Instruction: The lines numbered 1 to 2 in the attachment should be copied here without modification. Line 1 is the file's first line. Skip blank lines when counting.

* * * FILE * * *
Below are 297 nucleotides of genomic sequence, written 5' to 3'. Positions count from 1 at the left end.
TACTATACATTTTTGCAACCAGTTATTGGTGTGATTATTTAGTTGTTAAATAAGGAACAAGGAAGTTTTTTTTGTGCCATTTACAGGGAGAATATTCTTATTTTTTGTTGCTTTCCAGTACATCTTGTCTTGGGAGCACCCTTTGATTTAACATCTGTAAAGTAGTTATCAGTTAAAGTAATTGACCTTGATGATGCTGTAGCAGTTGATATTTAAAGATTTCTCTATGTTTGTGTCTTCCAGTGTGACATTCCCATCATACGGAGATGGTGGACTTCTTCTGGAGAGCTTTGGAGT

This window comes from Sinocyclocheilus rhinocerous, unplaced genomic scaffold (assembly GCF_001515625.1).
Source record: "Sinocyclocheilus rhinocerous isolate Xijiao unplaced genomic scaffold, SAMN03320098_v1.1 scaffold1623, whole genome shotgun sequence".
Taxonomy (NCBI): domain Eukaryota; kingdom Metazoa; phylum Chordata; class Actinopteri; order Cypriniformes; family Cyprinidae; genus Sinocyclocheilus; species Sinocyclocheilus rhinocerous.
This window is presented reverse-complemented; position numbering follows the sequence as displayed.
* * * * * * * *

Below are 297 nucleotides of genomic sequence, written 5' to 3'. Positions count from 1 at the left end.
TACTATACATTTTTGCAACCAGTTATTGGTGTGATTATTTAGTTGTTAAATAAGGAACAAGGAAGTTTTTTTTGTGCCATTTACAGGGAGAATATTCTTATTTTTTGTTGCTTTCCAGTACATCTTGTCTTGGGAGCACCCTTTGATTTAACATCTGTAAAGTAGTTATCAGTTAAAGTAATTGACCTTGATGATGCTGTAGCAGTTGATATTTAAAGATTTCTCTATGTTTGTGTCTTCCAGTGTGACATTCCCATCATACGGAGATGGTGGACTTCTTCTGGAGAGCTTTGGAGT